If Leonora bothered.

“Your frown chased off my best friend,” she observed.

“I gather that you rate yourself above a trout,” his lordship said.

“Actually, I don’t rate myself very high,” Torie told him. “The problem is that I have resolved to marry for more than my market value.”

He looked gratifyingly surprised. “You are beautiful, charming, and well-bred.” One side of his mouth quirked up. “I would rate you a luxury commodity.”

Torie gave him a twinkling smile. “I wasn’t fishing for a compliment.”

He rolled his eyes.

“True, I am very extravagant,” Torie said, thinking that Kelbourne was ten times more handsome when he was surprised out of his haughtiness. “Just look at my fichu, for example.”

“If I am correct, a fichu is a piece of lace that circles a woman’s neck. You are not wearing one.”

“Precisely! The modiste delivered this gown with an elegant piece of Alsace lace, which I promptly discarded.”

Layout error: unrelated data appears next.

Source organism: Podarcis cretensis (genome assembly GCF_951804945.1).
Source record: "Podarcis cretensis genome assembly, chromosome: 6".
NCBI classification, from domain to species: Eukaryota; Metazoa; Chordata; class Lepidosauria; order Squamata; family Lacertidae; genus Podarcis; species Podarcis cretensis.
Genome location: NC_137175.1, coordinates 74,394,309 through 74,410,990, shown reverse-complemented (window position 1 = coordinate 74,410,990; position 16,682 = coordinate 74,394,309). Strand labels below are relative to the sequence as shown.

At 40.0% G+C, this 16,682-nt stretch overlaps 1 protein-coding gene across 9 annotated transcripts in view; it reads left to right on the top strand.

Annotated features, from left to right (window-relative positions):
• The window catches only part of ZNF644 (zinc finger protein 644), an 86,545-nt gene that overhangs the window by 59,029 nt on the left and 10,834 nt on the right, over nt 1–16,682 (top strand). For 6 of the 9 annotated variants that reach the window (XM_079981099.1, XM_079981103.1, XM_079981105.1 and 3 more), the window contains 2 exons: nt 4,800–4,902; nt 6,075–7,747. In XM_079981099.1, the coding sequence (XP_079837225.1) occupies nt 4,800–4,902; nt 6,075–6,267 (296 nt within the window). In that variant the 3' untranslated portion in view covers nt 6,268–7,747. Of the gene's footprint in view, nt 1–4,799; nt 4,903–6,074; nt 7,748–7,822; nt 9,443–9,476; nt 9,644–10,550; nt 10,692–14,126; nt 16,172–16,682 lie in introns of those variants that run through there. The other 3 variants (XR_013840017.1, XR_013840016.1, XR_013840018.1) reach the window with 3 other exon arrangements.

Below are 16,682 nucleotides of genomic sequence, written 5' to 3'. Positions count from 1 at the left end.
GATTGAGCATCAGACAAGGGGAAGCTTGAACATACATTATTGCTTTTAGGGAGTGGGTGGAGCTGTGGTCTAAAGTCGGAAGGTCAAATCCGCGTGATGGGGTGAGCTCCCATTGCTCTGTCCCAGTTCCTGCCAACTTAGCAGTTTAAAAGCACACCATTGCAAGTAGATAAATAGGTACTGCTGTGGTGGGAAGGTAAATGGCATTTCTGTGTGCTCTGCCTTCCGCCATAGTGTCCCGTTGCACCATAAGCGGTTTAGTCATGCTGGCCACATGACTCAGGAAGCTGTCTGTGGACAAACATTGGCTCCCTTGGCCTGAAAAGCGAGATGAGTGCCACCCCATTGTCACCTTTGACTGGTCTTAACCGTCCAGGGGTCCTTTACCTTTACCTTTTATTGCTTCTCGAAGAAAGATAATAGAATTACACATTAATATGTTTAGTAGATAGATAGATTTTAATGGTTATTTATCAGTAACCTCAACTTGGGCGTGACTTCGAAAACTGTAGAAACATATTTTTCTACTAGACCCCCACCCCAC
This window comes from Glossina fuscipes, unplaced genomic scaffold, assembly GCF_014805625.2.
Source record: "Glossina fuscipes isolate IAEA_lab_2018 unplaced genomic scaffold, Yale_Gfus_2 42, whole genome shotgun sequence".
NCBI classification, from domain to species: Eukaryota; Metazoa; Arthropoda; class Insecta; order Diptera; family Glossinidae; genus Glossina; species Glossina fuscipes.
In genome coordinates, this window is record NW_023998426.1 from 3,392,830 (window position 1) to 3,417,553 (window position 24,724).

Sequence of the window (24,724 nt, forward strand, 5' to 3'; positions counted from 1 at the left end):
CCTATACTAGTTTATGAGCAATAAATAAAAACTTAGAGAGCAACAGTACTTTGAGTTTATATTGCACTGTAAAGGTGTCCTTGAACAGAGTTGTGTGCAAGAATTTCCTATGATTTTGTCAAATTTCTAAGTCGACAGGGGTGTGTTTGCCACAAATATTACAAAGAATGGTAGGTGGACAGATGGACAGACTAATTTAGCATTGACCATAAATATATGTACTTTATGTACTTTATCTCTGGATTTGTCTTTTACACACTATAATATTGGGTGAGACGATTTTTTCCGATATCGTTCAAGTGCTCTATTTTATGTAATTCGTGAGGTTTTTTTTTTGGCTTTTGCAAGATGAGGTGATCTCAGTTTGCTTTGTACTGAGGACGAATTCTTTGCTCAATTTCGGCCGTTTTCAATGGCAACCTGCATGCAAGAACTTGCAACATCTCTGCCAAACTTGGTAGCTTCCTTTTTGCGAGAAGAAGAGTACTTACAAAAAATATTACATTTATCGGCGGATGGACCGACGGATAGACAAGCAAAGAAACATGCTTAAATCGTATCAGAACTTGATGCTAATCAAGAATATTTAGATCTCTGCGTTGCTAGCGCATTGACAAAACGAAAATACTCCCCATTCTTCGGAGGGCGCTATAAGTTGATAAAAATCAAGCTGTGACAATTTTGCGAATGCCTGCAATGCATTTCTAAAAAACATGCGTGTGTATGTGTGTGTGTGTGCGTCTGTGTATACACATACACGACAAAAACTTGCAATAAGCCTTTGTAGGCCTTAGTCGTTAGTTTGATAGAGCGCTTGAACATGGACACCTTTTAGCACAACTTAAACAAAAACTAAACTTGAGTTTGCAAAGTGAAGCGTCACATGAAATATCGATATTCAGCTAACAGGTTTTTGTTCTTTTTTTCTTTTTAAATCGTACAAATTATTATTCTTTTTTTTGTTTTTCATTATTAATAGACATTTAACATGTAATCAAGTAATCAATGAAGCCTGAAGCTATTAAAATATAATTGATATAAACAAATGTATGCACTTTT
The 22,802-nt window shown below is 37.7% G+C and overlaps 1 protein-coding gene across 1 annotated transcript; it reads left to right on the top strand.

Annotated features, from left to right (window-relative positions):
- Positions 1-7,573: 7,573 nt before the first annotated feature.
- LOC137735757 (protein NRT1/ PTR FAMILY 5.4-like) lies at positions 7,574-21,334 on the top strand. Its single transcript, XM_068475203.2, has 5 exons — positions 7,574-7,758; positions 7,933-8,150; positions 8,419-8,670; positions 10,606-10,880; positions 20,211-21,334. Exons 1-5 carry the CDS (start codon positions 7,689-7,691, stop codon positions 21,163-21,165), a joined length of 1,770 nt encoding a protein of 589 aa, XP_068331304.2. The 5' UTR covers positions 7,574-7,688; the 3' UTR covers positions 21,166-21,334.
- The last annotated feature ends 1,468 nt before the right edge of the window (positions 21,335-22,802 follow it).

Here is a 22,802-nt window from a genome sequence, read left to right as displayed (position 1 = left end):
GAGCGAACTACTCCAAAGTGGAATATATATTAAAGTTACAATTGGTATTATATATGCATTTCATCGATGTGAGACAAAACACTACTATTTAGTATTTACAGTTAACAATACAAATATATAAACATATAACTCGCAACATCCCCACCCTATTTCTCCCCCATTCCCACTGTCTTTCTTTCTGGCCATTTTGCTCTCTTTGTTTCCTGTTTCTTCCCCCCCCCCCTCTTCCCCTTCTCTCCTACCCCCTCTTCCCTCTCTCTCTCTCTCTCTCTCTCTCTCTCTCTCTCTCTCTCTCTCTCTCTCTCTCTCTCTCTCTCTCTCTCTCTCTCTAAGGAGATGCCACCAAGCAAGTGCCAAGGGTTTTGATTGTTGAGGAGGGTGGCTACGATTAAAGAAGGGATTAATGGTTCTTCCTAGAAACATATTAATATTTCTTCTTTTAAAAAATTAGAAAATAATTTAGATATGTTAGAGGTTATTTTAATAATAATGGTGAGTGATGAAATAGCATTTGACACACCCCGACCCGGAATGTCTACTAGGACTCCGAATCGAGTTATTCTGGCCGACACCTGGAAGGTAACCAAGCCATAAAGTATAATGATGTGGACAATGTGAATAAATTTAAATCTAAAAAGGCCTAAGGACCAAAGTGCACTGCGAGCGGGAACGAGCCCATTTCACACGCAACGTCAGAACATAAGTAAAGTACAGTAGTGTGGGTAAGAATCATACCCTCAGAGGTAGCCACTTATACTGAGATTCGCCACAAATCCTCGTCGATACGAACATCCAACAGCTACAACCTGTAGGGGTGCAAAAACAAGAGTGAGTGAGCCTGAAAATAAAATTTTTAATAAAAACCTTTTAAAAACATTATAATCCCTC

Then she winced. Somehow, she’d come close to flirting with her future brother-in-law. Though his eyes didn’t drop to her admittedly low neckline.

“May I escort you to supper, Miss Victoria?”

“Oughtn’t you to be escorting my sister?” Torie twitched open the fan tied to her wrist, its ribs scrawled with the names of dance partners.

“Miss Sutton plans to accompany your father, Sir William. We shall dine together.”

“I suppose she’s trying to keep him away from the brandy.”

Kelbourne’s eyes didn’t flicker, which meant that he already knew about her father’s propensity to over-indulge.

“We’re family now,” Torie told him, waggling her eyebrows. “You’ll learn all our secrets. I promised the supper dance to Lord Paterson, so I’ll have to give up the pleasure of a meal en famille.” She liked to throw French phrases about now and then, to counter the widespread belief that she was ignorant.

Which she was, but never mind.

“You shouldn’t dine with Paterson,” Kelbourne said, frowning. “The man’s a ne’er do well.”

Torie shrugged. “It’s not as if I’m going to marry him.”